Tuscloosa, Alabama
    Lung T'an Hu Huesh Kung-fu Woodshop

    David Perrott

    Butcher block is often all end grain or just way different grain patterns. It may make it easier to first put some denatured alcohol on it. Makes it easier to plane end grain.

    Stock prep is the one thing that makes me wish I had a machine!


    Thanks for the feedback everybody.

    Don’t think I’ve heard the Denatured Alcohol trick – maybe i’ll give that a shot. This butcher block happens to be edge grain, but I’d like to use some scraps to make an end grain cutting board :). I did a little end grain planing to square my ends and it was also challenging for me, especially on the tiny 1.5″ square stock. I need to build a shootingboard.

    I think my plane irons are square because I cheated and bought a worksharp3000 sharpening system – I was working with waterstones for a while but I was too slow at it and I wanted to spend more time working and less time sharpening :-). I may be going through the grits too fast and not getting things as sharp as I should (leaving marks from previous coarser grits?).

    I have some new ‘buffing’ level abrasives on order and I will probably try to resharpen a few things this week being more careful

    I had a little better luck face-planing to thickness yesterday. It helps me a lot when there is a gage line to work towards – versus when I’m just trying to freehand a flat, straight edge.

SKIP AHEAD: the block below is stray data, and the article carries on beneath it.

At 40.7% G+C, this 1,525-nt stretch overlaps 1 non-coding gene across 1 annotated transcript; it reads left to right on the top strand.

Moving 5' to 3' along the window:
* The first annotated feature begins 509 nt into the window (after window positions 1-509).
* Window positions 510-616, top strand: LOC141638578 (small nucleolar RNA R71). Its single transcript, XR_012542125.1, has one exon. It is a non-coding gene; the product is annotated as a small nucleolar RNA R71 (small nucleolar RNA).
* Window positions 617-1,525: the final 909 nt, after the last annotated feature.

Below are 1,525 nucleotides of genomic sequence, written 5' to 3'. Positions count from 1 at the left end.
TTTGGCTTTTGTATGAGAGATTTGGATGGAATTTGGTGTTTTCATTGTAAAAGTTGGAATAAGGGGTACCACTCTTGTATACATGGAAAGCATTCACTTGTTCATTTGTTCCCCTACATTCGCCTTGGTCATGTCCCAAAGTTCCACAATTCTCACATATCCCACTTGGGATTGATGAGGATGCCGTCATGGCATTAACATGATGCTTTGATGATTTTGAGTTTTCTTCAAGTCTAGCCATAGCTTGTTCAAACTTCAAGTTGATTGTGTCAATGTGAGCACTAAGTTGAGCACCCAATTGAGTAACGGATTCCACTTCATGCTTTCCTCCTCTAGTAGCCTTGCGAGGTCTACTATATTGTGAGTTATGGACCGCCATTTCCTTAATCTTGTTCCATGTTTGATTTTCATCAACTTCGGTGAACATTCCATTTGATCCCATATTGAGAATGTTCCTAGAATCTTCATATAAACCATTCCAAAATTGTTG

Every thread needs some pics πŸ™‚


    I’ve had a little more success reducing tearout after adding a few more grits to my Worksharp. I bought the ‘honing abrasive kit’ that has a 3600 and 6000 sanding pads. I ran the iron from my smoother through the top 3 or 4 grits yesterday and then it did a better job. I think I still have a bit more work on the back of the iron – it does not have the same mirror finish that the bevel has.

    Unfortunately, some of the tearout is too deep to remove completely. I know it will show after final finishing. Are there any techniques like mixing fine sawdust with some sort of glue or anything like that to fill in the tearout?

    I’ve started joinery. Already botched the first mortise, but like I said, I still find it more enjoyable than stock prep πŸ™‚

    Thomas Angle

    I am willing to bet that everyone here has experienced the same frustrations. For me some days are good and some days, well they are days.

    It has been my experience that end grains needs a very sharp iron. Your iron is only as sharp as the roughest side.

    You can really control tear out if you set the iron protrusion from the cap iron to less and a mil and take light passed. You also might want to try a card scraper also.

    The best advice I give you do not get too discouraged. Discouragement is like cancer. If you are having a bad day/night. Finish it with something that you know you can do good. I like spoons, easy and do not need to be perfect.

    Arbovale, WV

    Proverbs 18:13
    13 He that answereth a matter before he heareth it, it is folly and shame unto him.